• avatar
      John

      @Tony Butler – The President of the Commission is now elected, and he (or she) appoints the various Commissioners in concert with the (elected) governments of Europe. Then the (elected) European Parliament approves or rejects the new Commission. The Commission is also accountable to the (elected) European Parliament, who can force it to disband (and, indeed, the Parliament effectively did just that during the Santer Commission).

      The Commission is also bound by the treaties, and can (and has been) taken to the European Court of Justice (and has lost). So, you see, the Commission (despite all its many failings) is demonstrably not a despotism, nor an unaccountable dictatorship. Calling the EU a dictatorship makes you sound like a crank.

      Under British Law, the UK honours her international treaties, including the European treaties. It is not high treason to do so, and it does a discredit to your general argument when you talk like that.

  8. avatar
    Ivan Burrows

    Christos Mouzeviris

    Why should your European Parliament have more powers ?

    Fewer people than ever turned out to vote for it, the numbers of anti EU MEP’s increased and the vote for pro EU MEP’s went down.

    We have not been asked if we want to be subservient to your EP and when the time comes we will be leaving your undemocratic EU.

    http://www.telegraph.co.uk/news/worldnews/europe/eu/11015823/Voter-turnout-in-Mays-European-elections-was-lowest-ever.html

  9. avatar
    Christos Mouzeviris

    Not turning up to vote is actually showing indifference to democracy and local, national or European social, economic or political issues, indifference for the “commons”.. So if you are indifferent you do not deserve either democracy or things to get better and your voice to be heard or respected!! Yes?

    • avatar
      Tarquin Farquhar

      @Christos Mouzeviris
      YOUR view is the view of the corrupt political elite!

      IF I [and many others for that matter] think that by NOT voting I am registering my disquiet about the political process and politicians per se then MY view has equal if NOT more gravitas than your corrupt political elite view.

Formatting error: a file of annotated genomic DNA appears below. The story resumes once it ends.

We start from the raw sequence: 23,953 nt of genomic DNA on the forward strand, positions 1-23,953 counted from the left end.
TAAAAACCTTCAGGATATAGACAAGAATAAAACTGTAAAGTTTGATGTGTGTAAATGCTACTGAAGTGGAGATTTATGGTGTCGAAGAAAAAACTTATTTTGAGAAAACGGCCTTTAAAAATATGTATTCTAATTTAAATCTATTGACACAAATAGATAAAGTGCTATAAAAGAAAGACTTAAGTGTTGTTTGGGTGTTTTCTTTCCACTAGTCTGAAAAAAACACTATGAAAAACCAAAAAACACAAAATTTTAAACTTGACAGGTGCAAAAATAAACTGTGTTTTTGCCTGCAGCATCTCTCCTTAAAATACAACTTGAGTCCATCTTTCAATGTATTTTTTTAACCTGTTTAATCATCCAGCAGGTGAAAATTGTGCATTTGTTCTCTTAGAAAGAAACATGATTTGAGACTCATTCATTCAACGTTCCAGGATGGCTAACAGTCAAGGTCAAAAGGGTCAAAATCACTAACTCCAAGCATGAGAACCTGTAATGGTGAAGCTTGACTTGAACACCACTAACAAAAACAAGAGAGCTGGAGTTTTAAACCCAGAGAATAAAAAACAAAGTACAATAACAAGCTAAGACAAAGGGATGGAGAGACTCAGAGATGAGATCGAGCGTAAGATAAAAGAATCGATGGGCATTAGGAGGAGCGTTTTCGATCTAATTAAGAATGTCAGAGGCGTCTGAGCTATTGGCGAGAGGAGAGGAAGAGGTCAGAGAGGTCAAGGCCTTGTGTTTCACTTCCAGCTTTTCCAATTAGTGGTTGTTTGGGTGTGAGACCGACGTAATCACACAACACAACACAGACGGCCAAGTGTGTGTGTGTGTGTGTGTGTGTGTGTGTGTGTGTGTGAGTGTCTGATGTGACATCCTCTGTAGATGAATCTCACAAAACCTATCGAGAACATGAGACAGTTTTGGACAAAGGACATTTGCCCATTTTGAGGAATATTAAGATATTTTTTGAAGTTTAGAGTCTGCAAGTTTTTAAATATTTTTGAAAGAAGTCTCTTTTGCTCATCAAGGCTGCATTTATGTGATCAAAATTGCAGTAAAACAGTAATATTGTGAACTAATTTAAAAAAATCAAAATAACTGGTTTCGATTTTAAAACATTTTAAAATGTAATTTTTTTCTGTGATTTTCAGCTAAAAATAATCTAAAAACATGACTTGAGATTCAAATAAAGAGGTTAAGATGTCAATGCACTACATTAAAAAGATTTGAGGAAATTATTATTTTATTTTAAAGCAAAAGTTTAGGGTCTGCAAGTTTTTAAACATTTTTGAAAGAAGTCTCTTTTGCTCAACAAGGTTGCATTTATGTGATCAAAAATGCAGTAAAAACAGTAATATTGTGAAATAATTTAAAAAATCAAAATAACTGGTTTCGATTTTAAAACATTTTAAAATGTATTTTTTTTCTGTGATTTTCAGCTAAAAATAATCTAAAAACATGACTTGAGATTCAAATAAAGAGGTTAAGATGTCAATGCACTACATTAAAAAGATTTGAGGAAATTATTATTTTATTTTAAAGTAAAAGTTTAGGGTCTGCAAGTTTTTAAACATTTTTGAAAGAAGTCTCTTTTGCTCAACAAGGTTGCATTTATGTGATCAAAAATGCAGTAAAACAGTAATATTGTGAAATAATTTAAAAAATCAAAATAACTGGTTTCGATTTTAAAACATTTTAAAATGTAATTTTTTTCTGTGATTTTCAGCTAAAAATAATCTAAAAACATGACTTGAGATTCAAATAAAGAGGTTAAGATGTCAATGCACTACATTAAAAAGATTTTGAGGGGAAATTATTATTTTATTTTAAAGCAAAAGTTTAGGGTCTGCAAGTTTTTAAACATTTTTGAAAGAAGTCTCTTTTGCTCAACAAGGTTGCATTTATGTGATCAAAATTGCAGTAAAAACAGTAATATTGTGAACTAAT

Until the corrupt political elite allow for “NONE OF THE ABOVE” as a voting option then I posit that your blinkered view is in fact just that – blinkered.

    • avatar
      Marcel

      The reason I don’t vote is because it is meaningless. Especially on the (undemocratic) EU level. Whatever you vote, you will always get the same anyhow, more ‘free trade’ (that only benefits the rich), more bad laws that benefit corporations etcetera.

      So on voting day, I stay at home. Also, because I believe that if you vote, you help to legitimize the undemocratic EU (fortunately more than half stayed at home so another reason to consider the EU illegitimate).

      But above all, if you vote, you have no right to complain*. You voted them in, you caused the problem, you showed you were incapable of making a good decision.

      I on the other hand, who did not vote, now have to suffer and pay for your bad decisions.

      * I saw a HBO special by the late George Carlin, and found out that he agreed with me about voting, or since he formed his opinion before I did mine, I agree with him.

    • avatar
      Duncan

      In the UK we are forced to chose between a set of options somebody else put forward or to not vote at all. To not vote does not automatically mean an indifference to politics. It may well mean a disgust for all candidates. Just look at the turnout when the UK was asked a direct question I.e. In the referendum. That does not equal indifference to politics in my view.

  10. avatar
    Ivan Burrows

    Christos Mouzeviris

    The lower turnout at best means most people are ‘indifferent’ to a political structure they have not been asked if they want.

    We are aware that EU federalists care nothing for the will of the people but only a true fanatic would claim democratic legitimacy for a union via the back door of secret ballots, single candidate presidential elections & EP political party stitch up to divide the prize’s in direct opposition to the will of the people using your own EP’s critia.

    Viviane Reding describing the spitzenkandidaten as a ?real game changer? & it will be, but not in the way the federalists want.